They say that time heals all wounds. They think that there is a time table, that you allot a certain amount of time to grieve and then you get over it, pick yourself up, and move on. But the truth is that grieving deep loss is much messier than that. How easy would it be if this process could be so simple?  But how lonely would it be to never love so deeply that healing from loss could be anything but complicated and messy?

I once believed that grief was experienced in seven stages, and that to be healed meant to be good as new again. But deep loss isn’t a surface would, it’s an amputation. Healing is a long and arduous process that feels more like learning to swim while you’re drowning. It’s hard, it hurts, it’s exhausting, and it can be very hard not to give up at times. The waves hit and you get pulled under when you are already too exhausted to keep fighting, but you fight anyway because what choice do you have? This is what it feels like to struggle and heal through deep grief, it’s like learning to swim while drowning.

One of the greatest misconceptions about grief is that healing is a finite process. That eventually you will move on and rejoin the world just as you always were. But this isn’t true. Deep loss, like the loss of a spouse or a child, is like an amputation. That person was a part of you, a part of your identity and your day to day. That person has been infused into the very essence of who you are and how you live your life.

I am two years into my grief journey. I have changed so much along the way that I don’t fully remember the person I used to be because I am so different than her. I was happy with my husband, he was my other half and my “meant-to-be”. Losing him shattered me. For the first time I understood why they call it heartbreak because I could physically feel the pain in my chest. My body ached all the time, and in my worst moments I would feel as though my chest were being crushed by a stack of bricks and I would struggle to breathe. At first the grief would come in waves that would swallow me up and I would feel as though I could barely catch my breath. It was exhausting. Sometimes just waking up in the morning would be draining enough to send me back to bed. My world had crumbled. But over time I started to learn to swim. The waves would come, but they would come less frequently and eventually they stopped hitting as hard as they once did.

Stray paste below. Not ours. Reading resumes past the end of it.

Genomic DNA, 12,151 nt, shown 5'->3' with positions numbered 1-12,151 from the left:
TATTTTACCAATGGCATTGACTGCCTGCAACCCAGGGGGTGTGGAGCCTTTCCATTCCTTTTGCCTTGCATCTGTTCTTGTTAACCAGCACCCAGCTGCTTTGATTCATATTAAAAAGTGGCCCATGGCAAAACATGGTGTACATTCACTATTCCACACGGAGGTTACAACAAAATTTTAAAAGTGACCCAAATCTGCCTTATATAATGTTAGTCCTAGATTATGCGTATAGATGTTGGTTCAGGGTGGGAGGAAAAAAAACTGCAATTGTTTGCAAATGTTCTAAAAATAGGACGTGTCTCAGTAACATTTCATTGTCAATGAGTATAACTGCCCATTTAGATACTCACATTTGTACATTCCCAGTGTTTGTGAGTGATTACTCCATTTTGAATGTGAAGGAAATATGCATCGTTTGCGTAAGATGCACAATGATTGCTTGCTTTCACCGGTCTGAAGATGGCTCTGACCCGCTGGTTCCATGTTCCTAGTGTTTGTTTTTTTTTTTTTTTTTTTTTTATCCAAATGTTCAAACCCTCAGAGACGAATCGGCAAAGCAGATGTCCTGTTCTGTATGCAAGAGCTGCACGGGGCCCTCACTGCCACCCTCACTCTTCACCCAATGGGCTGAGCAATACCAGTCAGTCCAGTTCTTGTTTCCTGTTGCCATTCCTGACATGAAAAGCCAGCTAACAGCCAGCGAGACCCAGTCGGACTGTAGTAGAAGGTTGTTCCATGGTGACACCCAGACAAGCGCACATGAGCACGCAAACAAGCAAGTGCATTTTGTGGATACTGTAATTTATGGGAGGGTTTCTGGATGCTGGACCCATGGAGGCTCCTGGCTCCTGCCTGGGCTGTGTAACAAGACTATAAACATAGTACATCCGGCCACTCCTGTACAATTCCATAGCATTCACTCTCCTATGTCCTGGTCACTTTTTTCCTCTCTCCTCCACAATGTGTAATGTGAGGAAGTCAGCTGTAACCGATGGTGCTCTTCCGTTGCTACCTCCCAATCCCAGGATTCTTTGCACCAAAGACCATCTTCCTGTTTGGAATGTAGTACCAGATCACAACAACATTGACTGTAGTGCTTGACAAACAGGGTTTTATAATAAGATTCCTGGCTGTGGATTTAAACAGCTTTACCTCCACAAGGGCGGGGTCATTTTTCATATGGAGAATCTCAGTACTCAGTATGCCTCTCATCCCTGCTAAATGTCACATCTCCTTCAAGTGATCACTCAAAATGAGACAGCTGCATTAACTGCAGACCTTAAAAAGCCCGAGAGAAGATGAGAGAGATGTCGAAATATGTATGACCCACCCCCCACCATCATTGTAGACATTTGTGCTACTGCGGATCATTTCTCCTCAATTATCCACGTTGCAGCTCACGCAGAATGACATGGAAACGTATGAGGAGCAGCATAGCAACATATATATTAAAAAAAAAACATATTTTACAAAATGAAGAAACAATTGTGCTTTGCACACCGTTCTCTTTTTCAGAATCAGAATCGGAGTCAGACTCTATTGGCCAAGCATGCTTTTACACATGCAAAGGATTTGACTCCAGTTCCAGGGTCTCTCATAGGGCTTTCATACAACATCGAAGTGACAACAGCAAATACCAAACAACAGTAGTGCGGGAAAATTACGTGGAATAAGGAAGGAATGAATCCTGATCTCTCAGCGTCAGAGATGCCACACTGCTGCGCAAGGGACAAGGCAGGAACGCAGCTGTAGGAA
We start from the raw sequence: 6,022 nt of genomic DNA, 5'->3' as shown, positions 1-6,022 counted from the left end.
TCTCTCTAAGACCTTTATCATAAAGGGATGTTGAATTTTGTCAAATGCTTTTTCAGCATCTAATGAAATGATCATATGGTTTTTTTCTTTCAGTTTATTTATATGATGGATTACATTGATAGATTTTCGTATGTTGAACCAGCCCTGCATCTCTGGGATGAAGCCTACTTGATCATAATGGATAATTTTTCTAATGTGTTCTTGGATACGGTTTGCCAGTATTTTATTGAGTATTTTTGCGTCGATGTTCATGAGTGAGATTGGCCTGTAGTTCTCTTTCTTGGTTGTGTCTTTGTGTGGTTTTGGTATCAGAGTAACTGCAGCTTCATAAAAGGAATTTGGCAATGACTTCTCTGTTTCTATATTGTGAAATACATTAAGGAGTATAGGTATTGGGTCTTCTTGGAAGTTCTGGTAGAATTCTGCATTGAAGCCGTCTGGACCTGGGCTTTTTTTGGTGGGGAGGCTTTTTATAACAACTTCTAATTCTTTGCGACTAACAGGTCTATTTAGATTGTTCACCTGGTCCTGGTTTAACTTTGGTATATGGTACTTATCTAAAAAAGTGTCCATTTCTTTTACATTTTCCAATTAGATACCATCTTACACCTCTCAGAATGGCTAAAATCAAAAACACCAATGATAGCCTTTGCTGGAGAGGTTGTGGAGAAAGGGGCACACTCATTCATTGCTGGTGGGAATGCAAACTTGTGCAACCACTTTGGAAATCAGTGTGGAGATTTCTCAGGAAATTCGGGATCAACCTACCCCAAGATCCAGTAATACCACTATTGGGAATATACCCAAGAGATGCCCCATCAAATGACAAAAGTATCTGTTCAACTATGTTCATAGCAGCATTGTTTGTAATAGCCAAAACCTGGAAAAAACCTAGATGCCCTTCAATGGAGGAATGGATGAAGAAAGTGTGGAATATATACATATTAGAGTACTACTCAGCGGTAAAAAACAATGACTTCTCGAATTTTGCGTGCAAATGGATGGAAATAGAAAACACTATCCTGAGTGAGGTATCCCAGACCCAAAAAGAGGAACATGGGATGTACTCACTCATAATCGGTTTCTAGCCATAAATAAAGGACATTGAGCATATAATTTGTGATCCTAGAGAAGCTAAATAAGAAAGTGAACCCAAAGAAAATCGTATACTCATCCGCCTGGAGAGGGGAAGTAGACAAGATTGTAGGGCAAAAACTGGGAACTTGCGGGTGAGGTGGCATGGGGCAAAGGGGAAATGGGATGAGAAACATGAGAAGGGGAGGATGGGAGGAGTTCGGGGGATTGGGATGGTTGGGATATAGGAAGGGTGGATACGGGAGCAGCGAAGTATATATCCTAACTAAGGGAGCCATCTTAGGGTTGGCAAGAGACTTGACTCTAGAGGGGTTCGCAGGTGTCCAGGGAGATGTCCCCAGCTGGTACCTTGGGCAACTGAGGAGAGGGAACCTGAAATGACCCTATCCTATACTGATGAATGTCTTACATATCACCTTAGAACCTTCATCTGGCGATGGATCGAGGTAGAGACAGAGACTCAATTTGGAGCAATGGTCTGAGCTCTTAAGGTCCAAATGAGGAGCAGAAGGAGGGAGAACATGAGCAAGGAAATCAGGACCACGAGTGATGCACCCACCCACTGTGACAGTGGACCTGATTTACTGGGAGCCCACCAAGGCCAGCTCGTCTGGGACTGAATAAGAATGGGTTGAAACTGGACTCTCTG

Many of you are new to this grief, some of you are further along than I am, and some of you have never experienced this depth of grief before. For those who are new to this and are struggling to see anything but darkness, I want you to know that I have been there and I know how it feels to be consumed by so much pain that it seems as though all goodness has died out. Give your pain a home inside you, welcome it. I know it seems counterintuitive to welcome the very thing that is tearing you apart, but it is necessary. Lean into your pain and into the darkness. Feel and embrace the agony that is consuming you and tell yourself that it is OK to be this broken. That is self-compassion and it is healing. No one needs compassion more than the lonely and broken hearted, but grief is isolating. Those who haven’t been through it don’t understand what you are going through and that can make you feel like a pariah. It’s a compounding situation where loneliness exacerbates loneliness. But no one can do this alone, and you should never be afraid to reach out for help. I used to attend a Young Widows Support Group in my area that is absolutely amazing. And though I no longer attend the group meetings anymore, there is a core group of us that branched out and continue to meet regularly. They are some of my dearest friends and I owe so much of my healing to them. I also still see my therapist every week. He is that safe place where I can walk in and not feel as though I’m carrying the world on my shoulders. He makes the baggage feel lighter. I believe in reaching out for help when you need it.

There is no right or wrong way to do this. So whether you cleaned out his closet in that first week, or it’s six months later and her bra is still hanging from the bedroom door – that’s normal. Whether you moved to get a fresh start or decided to never leave the home you shared together – that’s normal. Some widows will start dating sooner than others, and some never will. It is normal to be angry, and it is normal to feel guilty for being angry. It is normal to cry, and it is normal to not cry. However you do this, whatever your process, however you need to look at yourself and the world in order to make it through this – that’s OK. Eventually you will live again, but getting there isn’t easy.